When stepping into a new job, there are occasions when we are following a superstar. Someone highly regarded with widespread appeal. Someone who innovated the workplace and possibly the industry. Someone like Jon Stewart.
Yesterday it was announced that Trevor Noah will be taking over for Jon Stewart on The Daily Show. As funny and intelligent as Trevor may be, can you imagine trying to follow Jon, a man who reinvented and legitimized “fake news”? In these situations, how can Trevor or anyone else replace an icon?
Here are three things to keep in mind.
- #1 Don’t try to be a 2.0 version of your predecessor
- You don’t hope to find the next Jon Stewart — there is no next Jon Stewart. So, our goal was to find someone who brings something really exciting and new and different. – Michele Ganeless, Comedy Central president
- #2 Accept your new role
- You don’t believe it for the first few hours. You need a stiff drink, and then unfortunately you’re in a place where you can’t really get alcohol. – Trevor Noah
- #3 Get your predecessor’s blessing…publicly
- I’m thrilled for the show and for Trevor. He’s a tremendous comic and talent that we’ve loved working with. – Jon Stewart
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#1 Don’t try to be a 2.0 version of your predecessor
Trevor Noah is not Jon Stewart. This is not an insult or a comparison; it is a factual statement. So why should Trevor, the network, or the audience expect him to be a mere imitation?
You don’t hope to find the next Jon Stewart — there is no next Jon Stewart. So, our goal was to find someone who brings something really exciting and new and different. – Michele Ganeless, Comedy Central president
You were selected because of you, not because you can impersonate your predecessor. There’s nothing wrong with figuring out what they did well and learning from it, but don’t assume they were infallible. With time, you’ll be able to improve upon their work and make it your own. The key is to be authentic and yourself.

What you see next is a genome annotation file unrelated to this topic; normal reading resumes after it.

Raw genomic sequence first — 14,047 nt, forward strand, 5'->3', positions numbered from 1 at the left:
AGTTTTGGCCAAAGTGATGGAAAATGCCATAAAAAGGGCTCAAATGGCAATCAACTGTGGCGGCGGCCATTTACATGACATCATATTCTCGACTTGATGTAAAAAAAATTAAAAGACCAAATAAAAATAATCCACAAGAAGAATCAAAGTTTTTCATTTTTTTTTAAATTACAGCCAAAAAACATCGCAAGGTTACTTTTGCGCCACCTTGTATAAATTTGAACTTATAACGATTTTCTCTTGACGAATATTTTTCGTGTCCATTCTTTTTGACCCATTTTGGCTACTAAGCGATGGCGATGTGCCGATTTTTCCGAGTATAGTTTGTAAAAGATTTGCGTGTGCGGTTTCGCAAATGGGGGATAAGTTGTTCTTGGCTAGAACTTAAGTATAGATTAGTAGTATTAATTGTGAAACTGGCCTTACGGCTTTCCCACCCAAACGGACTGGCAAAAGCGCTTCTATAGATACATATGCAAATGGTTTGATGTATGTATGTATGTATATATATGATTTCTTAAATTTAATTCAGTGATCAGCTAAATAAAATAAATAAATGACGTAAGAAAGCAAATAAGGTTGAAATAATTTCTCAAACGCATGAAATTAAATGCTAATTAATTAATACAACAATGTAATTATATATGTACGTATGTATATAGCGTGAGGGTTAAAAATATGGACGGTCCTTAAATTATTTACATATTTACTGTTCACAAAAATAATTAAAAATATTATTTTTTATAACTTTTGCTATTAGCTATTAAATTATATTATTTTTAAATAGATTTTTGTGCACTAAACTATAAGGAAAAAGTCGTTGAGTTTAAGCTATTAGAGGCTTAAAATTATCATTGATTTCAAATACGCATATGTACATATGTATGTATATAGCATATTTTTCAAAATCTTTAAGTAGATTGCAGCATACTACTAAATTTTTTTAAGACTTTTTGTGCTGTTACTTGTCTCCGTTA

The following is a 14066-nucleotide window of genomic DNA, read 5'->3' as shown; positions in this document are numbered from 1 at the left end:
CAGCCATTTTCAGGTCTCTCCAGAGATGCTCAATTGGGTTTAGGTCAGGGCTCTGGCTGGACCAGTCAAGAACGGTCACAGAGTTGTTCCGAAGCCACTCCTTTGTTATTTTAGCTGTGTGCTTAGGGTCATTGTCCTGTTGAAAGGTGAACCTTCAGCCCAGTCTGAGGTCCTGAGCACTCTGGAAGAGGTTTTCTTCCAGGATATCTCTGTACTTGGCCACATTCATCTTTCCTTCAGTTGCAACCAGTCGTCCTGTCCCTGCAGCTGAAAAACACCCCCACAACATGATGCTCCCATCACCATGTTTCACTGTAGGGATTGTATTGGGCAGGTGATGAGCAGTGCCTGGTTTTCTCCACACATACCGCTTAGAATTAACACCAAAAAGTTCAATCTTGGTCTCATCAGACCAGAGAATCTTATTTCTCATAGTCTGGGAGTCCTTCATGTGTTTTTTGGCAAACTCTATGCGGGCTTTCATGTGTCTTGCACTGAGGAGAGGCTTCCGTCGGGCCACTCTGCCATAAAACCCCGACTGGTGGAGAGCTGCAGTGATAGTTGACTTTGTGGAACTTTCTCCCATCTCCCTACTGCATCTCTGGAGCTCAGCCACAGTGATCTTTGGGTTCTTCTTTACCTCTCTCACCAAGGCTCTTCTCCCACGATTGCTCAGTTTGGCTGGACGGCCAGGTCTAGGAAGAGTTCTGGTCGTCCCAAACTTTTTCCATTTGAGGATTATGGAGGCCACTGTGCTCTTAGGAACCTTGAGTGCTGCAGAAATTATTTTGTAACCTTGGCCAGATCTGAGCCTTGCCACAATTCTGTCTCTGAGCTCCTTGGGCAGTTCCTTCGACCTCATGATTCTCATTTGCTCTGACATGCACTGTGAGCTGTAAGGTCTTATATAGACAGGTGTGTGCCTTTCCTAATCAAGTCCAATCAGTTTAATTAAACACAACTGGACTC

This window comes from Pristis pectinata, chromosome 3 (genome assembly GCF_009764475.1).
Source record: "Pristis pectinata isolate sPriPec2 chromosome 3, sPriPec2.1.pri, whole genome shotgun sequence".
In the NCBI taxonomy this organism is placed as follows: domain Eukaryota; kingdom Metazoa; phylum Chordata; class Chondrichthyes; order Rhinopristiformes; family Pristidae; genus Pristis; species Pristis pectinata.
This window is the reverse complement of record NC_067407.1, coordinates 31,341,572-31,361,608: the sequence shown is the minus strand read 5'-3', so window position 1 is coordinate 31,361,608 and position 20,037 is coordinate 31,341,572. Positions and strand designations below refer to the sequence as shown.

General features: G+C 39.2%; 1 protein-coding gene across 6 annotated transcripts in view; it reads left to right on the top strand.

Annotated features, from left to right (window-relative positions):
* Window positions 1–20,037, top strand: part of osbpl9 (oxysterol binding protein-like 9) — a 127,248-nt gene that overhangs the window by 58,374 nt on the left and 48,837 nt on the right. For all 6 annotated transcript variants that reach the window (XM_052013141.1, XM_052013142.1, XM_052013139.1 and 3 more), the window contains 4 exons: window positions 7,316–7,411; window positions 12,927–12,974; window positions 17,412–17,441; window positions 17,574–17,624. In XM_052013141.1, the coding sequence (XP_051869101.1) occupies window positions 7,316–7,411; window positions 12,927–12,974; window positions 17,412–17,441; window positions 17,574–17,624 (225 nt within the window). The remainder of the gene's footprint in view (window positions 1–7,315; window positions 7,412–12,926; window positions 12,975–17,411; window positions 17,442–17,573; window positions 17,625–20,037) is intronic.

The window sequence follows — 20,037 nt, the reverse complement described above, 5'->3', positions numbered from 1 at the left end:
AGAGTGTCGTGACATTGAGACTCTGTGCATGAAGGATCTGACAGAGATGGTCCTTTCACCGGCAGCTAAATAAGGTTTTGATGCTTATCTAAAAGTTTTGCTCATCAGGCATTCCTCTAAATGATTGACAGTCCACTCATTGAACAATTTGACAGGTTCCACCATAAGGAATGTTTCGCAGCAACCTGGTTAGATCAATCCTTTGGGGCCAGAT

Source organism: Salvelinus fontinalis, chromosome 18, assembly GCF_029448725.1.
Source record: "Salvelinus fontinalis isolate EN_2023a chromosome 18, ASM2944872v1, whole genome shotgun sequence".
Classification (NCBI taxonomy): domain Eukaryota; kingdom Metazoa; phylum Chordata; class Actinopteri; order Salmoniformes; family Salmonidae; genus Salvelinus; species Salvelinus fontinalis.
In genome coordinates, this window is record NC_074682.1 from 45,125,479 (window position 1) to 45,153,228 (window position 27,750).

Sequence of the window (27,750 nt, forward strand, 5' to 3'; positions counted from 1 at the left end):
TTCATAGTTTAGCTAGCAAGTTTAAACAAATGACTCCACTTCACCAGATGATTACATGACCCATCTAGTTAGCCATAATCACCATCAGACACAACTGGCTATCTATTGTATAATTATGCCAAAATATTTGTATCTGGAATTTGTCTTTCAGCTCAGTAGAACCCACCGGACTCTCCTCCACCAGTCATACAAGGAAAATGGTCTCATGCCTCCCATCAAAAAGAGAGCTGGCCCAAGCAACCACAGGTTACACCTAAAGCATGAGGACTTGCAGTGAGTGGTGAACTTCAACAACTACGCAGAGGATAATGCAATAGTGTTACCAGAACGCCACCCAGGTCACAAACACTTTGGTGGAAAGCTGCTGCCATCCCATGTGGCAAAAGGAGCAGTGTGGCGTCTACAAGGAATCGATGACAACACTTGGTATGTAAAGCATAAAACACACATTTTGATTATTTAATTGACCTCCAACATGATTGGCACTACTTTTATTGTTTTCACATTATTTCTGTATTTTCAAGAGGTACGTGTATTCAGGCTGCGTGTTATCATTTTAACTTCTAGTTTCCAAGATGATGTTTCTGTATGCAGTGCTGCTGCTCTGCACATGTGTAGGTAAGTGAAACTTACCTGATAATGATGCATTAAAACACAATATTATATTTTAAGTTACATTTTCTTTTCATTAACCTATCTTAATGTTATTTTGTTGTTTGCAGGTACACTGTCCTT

#2 Accept your new role
It’s one thing to work for a promotion or a new role. It’s another to actually get it. When Trevor accepted his new job, he was at a gig in Dubai.
You don’t believe it for the first few hours. You need a stiff drink, and then unfortunately you’re in a place where you can’t really get alcohol. – Trevor Noah
He is right on both counts – you don’t believe it AND you’re usually not in a place to celebrate when you find out. The latter is easy; you can rejoice later. The first part is more difficult. Some people go months without fully grasping that they’ve attained their goal. They develop insecurities and self-doubt. Sometimes these individuals work through it, other times it is their downfall.
Take some time to wrap your head around the honor bestowed upon you. Is it overwhelming? Sure, but it didn’t happen by accident. You’ve been on this trajectory for quite some time. Accept that you’ve earned it so you can move into the “what am I going to do with it” stage.
#3 Get your predecessor’s blessing…publicly
When taking on a new role, the team has formed an impression of you before you ever walk through the door. To ease the transition, the masses need to understand that you are not forcing out their beloved leader. If the team believes you had a hand in pushing him/her out, you will never gain their trust.
For The Daily Show, this is a non-issue. Jon resigned months ago of his own volition, stating he was ready to do something else. It also helps to have an endorsement from the outbound hero.
I’m thrilled for the show and for Trevor. He’s a tremendous comic and talent that we’ve loved working with. – Jon Stewart
I am not envious of Trevor. It is much easier to follow a disaster. The expectations are lower and you have nowhere to go but up. When you aren’t this lucky, you can at least take comfort in knowing you aren’t jumping onto a sinking ship. Your predecessor started you off on a promising path. Now it’s time to find your own.